More State Business Stuff

This is a very interesting article about the BEP Program:

State Commission Report: State and Local Education Funding for K-12 Exceeded Basic Education Program Requirements by $2.1 Billion in 2017-18

March 9, 2020 Laura Baigert

According to a state commission report that studied education funding for fiscal year 2017-2018, the combined state and local government funding exceeded the Basic Education Program (BEP) funding formula by $2.1 billion.

The report, “K-12 Public Education Funding and Services,” was prepared by the Tennessee Advisory Commission on Intergovernmental Relations (TACIR) at the request of then Chairman of the House Finance, Ways and Means Committee Charles Sargent in April 2018.

TACIR was created by the General Assembly in 1978 in response to a need for a permanent intergovernmental body to study and take action on questions of organizational patterns, powers, functions and relationships among federal, state and local governments.

TACIR consists of 25 members, including state and local government officials as well as private citizens.

The staff of about two dozen, with an annual salary cost of about $2 million, includes seven in the office of the executive director, ten researchers, four research consultants and a senior public policy consultant.

TACIR’s K-12 education funding report, which reviewed the 2017-2018 fiscal year running July 1, 2017, through June 30, 2018, was released in January 2020.

The BEP formula was laid out in the Education Improvement Act of 1992, although with its few imposed earmarks to local school boards, it is “properly characterized as a funding formula, not a spending plan,” says the report.
Revenues in fiscal 2017-2018 for K-12 public education totaled $10.2 billion, $1.2 billion from the federal government, $4.9 billion from the state and $4.1 billion from local governments.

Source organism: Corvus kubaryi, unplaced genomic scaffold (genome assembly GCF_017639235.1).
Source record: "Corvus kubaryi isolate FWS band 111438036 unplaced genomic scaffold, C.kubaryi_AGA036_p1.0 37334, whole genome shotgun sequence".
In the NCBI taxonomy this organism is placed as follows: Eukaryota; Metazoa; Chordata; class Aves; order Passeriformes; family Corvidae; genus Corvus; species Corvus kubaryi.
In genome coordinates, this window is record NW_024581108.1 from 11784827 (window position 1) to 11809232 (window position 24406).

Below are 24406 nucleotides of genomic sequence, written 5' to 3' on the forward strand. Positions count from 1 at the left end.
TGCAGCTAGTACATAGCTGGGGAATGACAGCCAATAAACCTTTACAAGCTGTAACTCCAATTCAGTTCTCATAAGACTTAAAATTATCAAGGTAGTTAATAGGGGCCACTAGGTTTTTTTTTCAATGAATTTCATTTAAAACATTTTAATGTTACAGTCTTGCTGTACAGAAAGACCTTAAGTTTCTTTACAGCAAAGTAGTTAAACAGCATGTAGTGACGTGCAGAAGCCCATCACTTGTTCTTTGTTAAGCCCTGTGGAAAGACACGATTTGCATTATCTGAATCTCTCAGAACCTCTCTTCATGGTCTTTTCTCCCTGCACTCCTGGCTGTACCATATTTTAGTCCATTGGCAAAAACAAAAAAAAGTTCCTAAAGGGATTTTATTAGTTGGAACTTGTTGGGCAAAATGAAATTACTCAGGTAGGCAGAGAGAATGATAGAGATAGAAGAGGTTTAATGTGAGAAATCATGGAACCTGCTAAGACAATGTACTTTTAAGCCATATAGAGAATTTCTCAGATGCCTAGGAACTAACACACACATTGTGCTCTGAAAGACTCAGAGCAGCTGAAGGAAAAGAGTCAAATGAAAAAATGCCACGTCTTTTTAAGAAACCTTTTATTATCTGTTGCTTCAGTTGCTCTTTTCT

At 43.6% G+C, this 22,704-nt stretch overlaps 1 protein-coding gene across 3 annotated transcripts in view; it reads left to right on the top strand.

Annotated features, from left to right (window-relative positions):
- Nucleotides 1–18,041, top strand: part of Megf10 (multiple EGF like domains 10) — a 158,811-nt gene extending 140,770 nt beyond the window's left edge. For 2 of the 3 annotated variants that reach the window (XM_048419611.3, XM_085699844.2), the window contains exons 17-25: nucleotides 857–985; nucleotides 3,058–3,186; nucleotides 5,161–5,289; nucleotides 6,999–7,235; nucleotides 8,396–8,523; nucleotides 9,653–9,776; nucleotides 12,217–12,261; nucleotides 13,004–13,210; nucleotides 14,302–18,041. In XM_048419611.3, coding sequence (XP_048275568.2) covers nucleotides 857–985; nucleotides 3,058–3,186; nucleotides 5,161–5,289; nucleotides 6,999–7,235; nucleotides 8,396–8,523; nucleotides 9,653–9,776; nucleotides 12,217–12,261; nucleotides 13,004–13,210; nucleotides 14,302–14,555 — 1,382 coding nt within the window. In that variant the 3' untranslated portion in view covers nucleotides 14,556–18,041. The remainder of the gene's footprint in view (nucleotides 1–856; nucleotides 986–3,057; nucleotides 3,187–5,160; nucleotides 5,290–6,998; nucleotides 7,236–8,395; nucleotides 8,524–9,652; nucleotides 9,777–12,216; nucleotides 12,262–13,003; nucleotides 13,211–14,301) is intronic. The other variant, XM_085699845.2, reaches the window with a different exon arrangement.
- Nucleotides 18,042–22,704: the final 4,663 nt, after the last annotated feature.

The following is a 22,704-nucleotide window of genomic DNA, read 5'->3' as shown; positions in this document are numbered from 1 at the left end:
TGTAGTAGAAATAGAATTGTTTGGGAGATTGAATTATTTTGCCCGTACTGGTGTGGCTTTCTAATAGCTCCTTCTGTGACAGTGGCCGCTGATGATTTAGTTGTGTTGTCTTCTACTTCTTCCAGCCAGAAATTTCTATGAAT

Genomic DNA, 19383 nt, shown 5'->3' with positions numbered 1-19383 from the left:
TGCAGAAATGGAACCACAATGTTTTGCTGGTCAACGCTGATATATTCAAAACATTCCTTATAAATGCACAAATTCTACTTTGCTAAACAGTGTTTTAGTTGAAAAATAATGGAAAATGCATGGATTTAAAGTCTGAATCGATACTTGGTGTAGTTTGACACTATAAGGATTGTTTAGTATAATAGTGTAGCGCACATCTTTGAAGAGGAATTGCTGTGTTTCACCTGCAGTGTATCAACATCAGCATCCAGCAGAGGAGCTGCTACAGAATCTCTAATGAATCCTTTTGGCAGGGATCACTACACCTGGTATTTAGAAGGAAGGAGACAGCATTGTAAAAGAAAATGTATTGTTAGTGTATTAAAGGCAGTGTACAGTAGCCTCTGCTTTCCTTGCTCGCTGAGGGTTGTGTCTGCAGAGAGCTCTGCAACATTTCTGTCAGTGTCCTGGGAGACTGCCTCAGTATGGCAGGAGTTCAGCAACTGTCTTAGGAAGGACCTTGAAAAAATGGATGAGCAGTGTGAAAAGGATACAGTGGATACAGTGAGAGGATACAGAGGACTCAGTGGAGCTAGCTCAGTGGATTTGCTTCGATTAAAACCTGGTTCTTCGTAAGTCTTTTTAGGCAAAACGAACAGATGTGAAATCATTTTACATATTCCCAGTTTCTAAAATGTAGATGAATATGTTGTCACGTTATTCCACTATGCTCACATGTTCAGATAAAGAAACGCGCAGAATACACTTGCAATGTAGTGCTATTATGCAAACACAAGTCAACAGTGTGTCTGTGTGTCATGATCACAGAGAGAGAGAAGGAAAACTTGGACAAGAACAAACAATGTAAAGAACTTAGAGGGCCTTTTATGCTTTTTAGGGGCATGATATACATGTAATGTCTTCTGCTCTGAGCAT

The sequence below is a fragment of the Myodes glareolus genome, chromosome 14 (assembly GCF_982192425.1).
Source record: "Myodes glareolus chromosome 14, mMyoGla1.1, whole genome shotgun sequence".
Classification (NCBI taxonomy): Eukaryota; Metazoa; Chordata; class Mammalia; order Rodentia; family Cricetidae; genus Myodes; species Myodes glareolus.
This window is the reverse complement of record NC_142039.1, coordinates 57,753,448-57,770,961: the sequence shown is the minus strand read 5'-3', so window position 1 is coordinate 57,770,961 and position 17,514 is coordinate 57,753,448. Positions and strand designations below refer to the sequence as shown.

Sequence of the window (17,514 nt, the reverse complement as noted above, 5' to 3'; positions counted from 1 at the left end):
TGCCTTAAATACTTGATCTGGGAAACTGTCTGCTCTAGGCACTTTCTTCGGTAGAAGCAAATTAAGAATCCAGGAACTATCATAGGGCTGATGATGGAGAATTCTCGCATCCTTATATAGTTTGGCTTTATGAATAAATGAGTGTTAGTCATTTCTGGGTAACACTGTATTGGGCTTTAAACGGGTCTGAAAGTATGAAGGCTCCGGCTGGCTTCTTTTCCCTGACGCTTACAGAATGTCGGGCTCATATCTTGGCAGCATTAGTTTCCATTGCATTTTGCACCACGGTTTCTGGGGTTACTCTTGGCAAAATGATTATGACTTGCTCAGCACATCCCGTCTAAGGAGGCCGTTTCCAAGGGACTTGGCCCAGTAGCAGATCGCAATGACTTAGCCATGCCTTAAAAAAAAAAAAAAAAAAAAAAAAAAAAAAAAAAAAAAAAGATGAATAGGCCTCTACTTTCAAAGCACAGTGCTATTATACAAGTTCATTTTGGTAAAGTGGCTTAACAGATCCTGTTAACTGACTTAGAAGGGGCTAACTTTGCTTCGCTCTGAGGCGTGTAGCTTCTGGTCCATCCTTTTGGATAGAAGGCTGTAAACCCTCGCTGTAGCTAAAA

At 95 percent, nearly all state revenues local school systems receive is through the BEP formula, which also requires a level of local matching funds for Tennessee’s 141 public school systems.

Of the $2.1 billion of funding above and beyond the BEP formulate requirements, $400 million was from the state, while $1.7 billion was local revenue.

TACIR’s report goes on to say that at $1,396 per student, Tennessee spends only 75 percent of the $1,959 national average per student.
What the TACIR report doesn’t mention is that Tennessee – recently ranked by U.S. News & World Report number one for fiscal stability – has spending on K-12 education as a percentage of all expenditures at 20.6 percent against a national average of 21.5 percent, according to National Center for Education Statistics.

TACIR reports that meeting local needs as well as requirements by the state and federal governments often requires more resources than the BEP formula provides.

The four categories and the split for state and local funding, while varied over time, are currently set as follows:

Instructional salary – 70 percent state, 30 percent local
Instructional benefits – 70 percent state, 30 percent local
Classroom – 75 percent state, 25 percent local
Non-classroom – 50 percent state, 50 percent local

A table in the TACIR report shows that over a ten-year period, the total split of BEP funding is consistently 65 percent from the state and 34 percent from local governments, the difference being in fractional percentages. The report does not, however, indicate whether the percentages are reflective of the splits over the four categories.

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